The Rock's Return to WWE Raw Stirs Up Issues of Sexism

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The Rock's Return to WWE Raw Stirs Up Issues of Sexism
Credit: WWE.com

The Rock possesses such otherworldly charisma that it's easy to miss the repellent remnants of WWE's Attitude Era that still cling to his act.

During his return to Raw on Monday night, The Great One reminded fans how magical a nonscripted promo can be and how wide of a gap in presence there is between him and the current roster. The Rock, though, also reminded the audience that WWE refuses to move away from sexist treatment of its female characters.

Of all the barbs The Rock fired off on Raw, none were more uncomfortable, unnecessary and outdated than the ones aimed at Lana.

On his way to the ring, The Brahma Bull chatted with Rick Ross and left Big Show in tears. He then met up with Lana, who he crossed paths with during another surprise return in October of 2014.

Grinning, The Rock recalled an apparent fling they had in a hotel that night.

He talked of her finding him in his room and venting about Rusev. He giddily recalled the multiple sexual positions that they tried, including the "one-legged Russian vacuum." Rusev, who is now engaged to her (both in real life and onscreen), walked up seething.

The Rock congratulated him on having a wife who was so flexible.

Lana offered no response. She mostly just stood there blushing. She wasn't a player in this bit of minitheater; she was a prop.

At her height, Lana was both alluring and powerful. She was vicious, power-hungry, a blindly passionate patriot and real wrestling character. Over time, she's been reduced to the subject of sex-centered storylines. She went from being the smiling, silent woman on Dolph Ziggler's arm to the smiling, silent woman hanging around Rusev.

On Monday night, WWE pulled her back into the spotlight just to make a cheap joke about her promiscuity.

Even as entertaining as The Rock was overall, that moment stood out for many as a negative. SB Nation writer Marc Normandin, for one, called it one of the worst parts of the show:

Beyond that, this is a symbol of the imbalance in how WWE books men and women. Ryback's sexual history doesn't come into play during his rivalries. When someone bags on Bo Dallas, they don't imply that he's a slut. That kind of treatment is reserved for WWE's females.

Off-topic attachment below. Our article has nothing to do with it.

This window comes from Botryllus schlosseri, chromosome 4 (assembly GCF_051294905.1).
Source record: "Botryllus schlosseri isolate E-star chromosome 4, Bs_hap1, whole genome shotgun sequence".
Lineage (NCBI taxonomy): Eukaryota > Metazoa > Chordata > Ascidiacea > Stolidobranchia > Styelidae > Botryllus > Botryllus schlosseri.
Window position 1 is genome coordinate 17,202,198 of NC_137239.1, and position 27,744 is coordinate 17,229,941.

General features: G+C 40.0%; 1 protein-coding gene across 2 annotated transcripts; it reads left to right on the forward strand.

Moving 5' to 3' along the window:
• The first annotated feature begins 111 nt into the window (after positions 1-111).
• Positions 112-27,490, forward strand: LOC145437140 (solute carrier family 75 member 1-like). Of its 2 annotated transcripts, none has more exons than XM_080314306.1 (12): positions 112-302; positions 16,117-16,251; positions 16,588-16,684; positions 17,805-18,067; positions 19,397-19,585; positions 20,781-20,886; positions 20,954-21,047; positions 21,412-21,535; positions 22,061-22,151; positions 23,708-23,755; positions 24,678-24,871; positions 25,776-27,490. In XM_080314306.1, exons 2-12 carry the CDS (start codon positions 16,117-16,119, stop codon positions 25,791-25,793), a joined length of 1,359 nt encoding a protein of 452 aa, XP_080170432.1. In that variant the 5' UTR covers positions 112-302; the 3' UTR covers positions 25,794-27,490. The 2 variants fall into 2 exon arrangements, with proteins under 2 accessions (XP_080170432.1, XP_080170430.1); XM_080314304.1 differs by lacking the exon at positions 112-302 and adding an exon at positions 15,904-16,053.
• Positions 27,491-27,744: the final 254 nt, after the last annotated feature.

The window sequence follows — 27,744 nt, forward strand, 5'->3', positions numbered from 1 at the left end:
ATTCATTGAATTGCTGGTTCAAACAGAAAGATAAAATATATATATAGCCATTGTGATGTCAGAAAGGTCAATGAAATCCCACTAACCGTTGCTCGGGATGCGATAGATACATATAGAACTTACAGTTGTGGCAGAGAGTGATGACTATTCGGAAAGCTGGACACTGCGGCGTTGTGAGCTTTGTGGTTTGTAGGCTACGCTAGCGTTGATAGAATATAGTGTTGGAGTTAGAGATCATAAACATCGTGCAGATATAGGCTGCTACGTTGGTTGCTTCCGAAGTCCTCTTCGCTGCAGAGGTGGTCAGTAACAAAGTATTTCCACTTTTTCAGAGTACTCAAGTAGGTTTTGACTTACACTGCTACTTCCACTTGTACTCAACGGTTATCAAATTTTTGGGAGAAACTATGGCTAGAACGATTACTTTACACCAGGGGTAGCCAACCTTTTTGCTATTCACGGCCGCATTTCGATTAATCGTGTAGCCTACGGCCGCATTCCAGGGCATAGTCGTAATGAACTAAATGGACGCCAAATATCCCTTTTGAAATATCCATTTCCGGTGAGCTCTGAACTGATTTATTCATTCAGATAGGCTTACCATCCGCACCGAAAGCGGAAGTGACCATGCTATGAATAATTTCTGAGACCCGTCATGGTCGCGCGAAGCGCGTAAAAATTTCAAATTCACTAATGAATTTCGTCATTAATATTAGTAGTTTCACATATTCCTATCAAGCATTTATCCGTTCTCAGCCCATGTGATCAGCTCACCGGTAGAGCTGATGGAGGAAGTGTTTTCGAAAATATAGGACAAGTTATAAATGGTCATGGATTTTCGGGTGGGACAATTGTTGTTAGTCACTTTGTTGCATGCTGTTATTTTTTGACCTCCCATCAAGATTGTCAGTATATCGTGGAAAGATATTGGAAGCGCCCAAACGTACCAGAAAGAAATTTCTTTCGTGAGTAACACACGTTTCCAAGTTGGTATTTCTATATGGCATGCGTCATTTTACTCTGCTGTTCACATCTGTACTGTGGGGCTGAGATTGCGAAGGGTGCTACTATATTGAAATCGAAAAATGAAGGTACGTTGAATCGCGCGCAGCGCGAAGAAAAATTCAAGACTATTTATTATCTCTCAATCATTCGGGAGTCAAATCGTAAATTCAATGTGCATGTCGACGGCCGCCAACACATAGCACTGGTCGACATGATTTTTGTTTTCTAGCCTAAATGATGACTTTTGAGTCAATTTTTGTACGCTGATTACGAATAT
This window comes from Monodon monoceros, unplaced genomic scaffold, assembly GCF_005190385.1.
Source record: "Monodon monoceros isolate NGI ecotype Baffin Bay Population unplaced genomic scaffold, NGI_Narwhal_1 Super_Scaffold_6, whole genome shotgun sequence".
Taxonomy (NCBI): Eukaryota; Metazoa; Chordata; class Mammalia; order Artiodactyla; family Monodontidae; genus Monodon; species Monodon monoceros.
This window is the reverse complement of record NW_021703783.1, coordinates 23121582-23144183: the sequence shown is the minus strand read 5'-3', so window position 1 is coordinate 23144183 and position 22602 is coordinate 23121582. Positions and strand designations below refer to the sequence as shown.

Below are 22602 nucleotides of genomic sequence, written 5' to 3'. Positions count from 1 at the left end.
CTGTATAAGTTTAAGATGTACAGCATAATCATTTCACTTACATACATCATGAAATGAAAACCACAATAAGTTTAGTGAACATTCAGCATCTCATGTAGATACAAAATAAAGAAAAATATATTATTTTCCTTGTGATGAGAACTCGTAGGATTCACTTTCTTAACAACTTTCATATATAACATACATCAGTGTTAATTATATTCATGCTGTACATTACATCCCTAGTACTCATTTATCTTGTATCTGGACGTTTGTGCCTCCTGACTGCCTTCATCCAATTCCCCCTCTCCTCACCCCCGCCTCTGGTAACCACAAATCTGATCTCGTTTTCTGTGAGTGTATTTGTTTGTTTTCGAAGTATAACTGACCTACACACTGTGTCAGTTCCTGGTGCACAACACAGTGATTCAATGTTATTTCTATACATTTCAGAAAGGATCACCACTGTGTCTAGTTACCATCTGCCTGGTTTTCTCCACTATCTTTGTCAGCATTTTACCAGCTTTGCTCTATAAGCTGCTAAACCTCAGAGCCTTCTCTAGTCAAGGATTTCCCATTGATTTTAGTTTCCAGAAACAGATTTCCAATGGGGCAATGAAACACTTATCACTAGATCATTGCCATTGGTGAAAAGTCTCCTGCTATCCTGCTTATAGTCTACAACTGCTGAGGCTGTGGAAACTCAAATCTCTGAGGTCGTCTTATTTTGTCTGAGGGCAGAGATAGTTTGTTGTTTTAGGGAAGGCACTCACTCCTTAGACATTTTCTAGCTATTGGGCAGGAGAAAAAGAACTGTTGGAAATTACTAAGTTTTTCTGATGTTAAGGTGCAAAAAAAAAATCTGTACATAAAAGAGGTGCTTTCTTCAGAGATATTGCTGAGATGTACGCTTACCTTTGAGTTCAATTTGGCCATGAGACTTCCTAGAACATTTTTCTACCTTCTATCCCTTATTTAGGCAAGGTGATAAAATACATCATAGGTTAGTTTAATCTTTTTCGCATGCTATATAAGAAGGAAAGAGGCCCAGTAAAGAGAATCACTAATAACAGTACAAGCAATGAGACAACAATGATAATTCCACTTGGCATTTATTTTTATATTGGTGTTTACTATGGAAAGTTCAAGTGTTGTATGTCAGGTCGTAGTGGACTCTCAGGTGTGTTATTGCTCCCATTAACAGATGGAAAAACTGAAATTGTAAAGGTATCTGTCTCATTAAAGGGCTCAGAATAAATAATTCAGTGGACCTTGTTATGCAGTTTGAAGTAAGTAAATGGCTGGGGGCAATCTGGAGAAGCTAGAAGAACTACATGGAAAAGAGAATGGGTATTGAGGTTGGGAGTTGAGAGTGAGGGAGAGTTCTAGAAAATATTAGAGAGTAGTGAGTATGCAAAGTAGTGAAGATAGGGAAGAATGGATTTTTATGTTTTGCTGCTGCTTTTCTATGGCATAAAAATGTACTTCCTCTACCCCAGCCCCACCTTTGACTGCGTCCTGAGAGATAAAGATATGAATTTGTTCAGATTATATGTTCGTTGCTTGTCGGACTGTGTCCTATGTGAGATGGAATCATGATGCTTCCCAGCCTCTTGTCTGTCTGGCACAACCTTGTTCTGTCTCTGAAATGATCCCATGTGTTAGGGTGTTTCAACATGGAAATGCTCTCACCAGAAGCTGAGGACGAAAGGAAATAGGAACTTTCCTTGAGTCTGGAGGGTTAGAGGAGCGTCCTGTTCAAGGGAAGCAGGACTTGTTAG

Remember that WWE had Hall of Famer Trish Stratus have a fictional affair with Vince McMahon that included her barking like a dog in her underwear.

The Attitude Era was flush with women stripping down and being defined by their sexuality. WWE has since moved away from being that blatant, but it's still hard for a female performer to avoid an affair storyline at some point. Ask AJ Lee, Vickie Guerrero, Summer Rae or Chelsea Green.

And in the midst of a heated, well-written feud between Becky Lynch and Charlotte, the company inserted a forced kiss into the mix.

That rivalry didn't need that element, just as The Rock didn't need to resort to cheap sexual humor to make an impact on Monday night. As Will Pruett of ProWrestling.net pointed out, The Great One would thrive regardless:

The route he took on Monday is the easy, unimaginative one.

His interaction with Big Show was far more creative. He wondered aloud how much different life would be for Big Show had he won the Royal Rumble in 2000. The Rock laid out the chasm between their levels of success until the big man grew tearful.

There was no implying that he was a slut. There was no wink-wink-nudge-nudge moment, and the scene worked tremendously without it.

But as Bleacher Report's Jonathan Snowden tweeted, The Rock seems to be hanging on to a shtick from a time long passed: 

The Rock was calling Stephanie McMahon a ho during the heyday of the Attitude Era, telling Guerrero she dresses like a cheap hooker in 2013 and is continuing a similar tradition today.

There are certainly those out there who abide by a "just shut up and enjoy the ride" mindset. There are those who reject the idea that wrestling—and society as a whole—should move in a more politically correct direction.

But wrestling has evolved right alongside society. 

The industry has made strides to move away from racism, for example. The Prince of Women's Championship Wrestling once called Boogaloo Brown a "jive-talking spider monkey" in a controversial interview. He also asked his African-American foe, "Why don't you do something you're qualified to do, like shining shoes?"

The audience would reject that promo today. If John Cena said something like that to The New Day, fans would certainly take issue with it. 

In time, that will be true for the kind of interaction The Rock had with Lana on Monday's Raw.

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